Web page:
It’s like the Upstart and Systemd upgrades to the Linux init system. Boy, did that get some people upset. This time around its Snap, Flatpack, and other efforts to solve application compatibility and security issues. (see 2daygeek).
The thing is, software applications often depend upon common libraries of functions. Some of these libraries are provided by the system, some are provided by development environments and some by library builders. These function libraries change as bugs are fixed, security holes plugged, and enhancements made. The fixes and changes can sometimes surprise applications that use the library to misbehave. Different expectations about the system and functions available can create conflicts that make support and operation of the software difficult.
Another problem is that some applications get into system areas where they can do damage. This can be intentional, like in malware, or unintentional due to error or oversight. The term sandbox was applied to techniques to limit this sort of problem. CPU designers have been adding sandbox capabilities at the lowest levels in terms of memory protections and user privilege levels and thread isolation. Systems have picked up on these new CPU capabilities and provided such things as containers and virtual machines and other security mechanisms (see nixCraft).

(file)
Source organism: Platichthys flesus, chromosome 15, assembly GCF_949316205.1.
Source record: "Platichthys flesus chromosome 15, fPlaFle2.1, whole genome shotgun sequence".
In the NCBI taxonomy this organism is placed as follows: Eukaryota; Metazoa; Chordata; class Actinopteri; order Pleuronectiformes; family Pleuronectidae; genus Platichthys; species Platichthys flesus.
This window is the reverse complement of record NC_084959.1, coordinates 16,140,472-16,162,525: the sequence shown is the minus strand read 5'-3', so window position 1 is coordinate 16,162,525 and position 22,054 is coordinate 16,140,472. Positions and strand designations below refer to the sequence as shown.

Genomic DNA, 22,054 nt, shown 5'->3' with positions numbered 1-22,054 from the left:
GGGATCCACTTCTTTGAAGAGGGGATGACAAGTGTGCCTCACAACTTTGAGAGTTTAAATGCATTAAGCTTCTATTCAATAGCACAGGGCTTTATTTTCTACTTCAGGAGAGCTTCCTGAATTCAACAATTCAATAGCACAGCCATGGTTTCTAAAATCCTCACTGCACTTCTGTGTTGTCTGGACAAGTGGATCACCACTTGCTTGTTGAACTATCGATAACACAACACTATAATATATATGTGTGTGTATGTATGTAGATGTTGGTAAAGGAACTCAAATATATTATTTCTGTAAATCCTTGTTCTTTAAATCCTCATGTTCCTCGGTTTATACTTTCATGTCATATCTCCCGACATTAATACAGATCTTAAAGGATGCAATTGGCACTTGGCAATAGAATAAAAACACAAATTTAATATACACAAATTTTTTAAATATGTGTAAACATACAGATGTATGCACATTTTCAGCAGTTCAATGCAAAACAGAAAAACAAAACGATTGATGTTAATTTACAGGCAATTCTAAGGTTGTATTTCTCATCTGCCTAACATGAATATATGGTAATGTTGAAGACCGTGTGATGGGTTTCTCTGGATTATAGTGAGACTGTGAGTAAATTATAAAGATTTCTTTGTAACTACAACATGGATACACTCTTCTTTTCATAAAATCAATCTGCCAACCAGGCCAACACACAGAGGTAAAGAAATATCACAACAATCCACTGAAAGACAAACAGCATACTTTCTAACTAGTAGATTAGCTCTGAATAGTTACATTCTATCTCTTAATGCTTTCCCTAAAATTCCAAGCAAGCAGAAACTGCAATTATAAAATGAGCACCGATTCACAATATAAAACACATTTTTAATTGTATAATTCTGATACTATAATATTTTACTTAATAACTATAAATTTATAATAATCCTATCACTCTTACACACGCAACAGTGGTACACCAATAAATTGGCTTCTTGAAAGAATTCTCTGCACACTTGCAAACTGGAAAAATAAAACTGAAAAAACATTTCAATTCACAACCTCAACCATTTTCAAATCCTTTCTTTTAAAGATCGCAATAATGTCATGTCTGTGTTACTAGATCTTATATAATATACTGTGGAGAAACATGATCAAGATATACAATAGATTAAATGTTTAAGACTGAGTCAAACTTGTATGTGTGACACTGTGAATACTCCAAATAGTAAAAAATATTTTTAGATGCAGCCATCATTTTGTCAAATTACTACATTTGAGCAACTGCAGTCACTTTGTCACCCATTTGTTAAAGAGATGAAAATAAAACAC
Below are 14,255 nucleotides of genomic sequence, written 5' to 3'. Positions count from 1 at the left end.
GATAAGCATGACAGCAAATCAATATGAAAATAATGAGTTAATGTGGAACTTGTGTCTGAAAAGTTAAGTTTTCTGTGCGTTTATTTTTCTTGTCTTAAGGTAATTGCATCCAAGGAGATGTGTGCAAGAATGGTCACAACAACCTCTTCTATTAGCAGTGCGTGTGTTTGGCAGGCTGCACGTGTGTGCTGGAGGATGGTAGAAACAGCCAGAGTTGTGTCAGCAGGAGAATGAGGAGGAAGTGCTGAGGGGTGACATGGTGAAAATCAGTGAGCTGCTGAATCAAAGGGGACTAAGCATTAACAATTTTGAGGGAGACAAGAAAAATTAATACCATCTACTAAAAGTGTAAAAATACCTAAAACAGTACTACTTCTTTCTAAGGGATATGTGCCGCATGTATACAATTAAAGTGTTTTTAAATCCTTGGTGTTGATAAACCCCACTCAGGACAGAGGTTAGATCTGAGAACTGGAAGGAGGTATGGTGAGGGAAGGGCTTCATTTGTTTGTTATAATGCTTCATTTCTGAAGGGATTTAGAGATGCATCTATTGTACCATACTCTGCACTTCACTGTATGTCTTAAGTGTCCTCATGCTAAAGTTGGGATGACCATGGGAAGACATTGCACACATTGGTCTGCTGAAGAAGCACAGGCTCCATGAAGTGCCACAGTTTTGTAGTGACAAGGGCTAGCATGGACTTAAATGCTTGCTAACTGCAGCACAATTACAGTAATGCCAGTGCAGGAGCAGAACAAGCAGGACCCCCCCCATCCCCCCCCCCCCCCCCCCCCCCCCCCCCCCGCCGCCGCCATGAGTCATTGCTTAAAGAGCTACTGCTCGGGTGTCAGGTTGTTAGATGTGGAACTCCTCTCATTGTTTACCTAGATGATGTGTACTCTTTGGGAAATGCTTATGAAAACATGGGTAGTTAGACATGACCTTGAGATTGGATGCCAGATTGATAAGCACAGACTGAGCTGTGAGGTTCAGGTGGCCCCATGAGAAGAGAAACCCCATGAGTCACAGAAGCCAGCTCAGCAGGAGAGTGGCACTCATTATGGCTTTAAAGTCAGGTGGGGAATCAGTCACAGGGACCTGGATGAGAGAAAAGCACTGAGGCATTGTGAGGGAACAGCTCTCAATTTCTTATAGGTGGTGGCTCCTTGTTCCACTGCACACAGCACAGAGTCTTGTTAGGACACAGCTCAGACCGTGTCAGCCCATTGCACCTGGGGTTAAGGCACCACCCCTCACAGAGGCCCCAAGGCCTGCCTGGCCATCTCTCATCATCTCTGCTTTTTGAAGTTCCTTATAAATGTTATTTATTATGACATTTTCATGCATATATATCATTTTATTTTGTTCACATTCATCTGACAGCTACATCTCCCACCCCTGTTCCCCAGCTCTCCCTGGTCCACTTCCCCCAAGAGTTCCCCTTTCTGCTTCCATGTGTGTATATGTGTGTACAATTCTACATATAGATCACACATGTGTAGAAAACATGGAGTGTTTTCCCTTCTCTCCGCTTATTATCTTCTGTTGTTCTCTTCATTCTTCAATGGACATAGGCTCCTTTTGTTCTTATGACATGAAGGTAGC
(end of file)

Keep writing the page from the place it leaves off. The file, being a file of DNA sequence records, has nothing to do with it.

Like Ubuntu coming up with Upstart and then folding over to Systemd as that became accepted as a solution to startup dependencies and other issues, Ubuntu developed Snaps to solve application issues. Fedora is putting its efforts behind Flatpack. And the bigots and trolls are out in force, again, throwing brickbats. There seems to be a larger ‘hate Shuttleworth and Ubuntu’ contingent in this mob but that may be due to the target being easier to personify and identify. Whatever. The brickbat quotient tells you it is an important issue and effective solutions are starting to appear.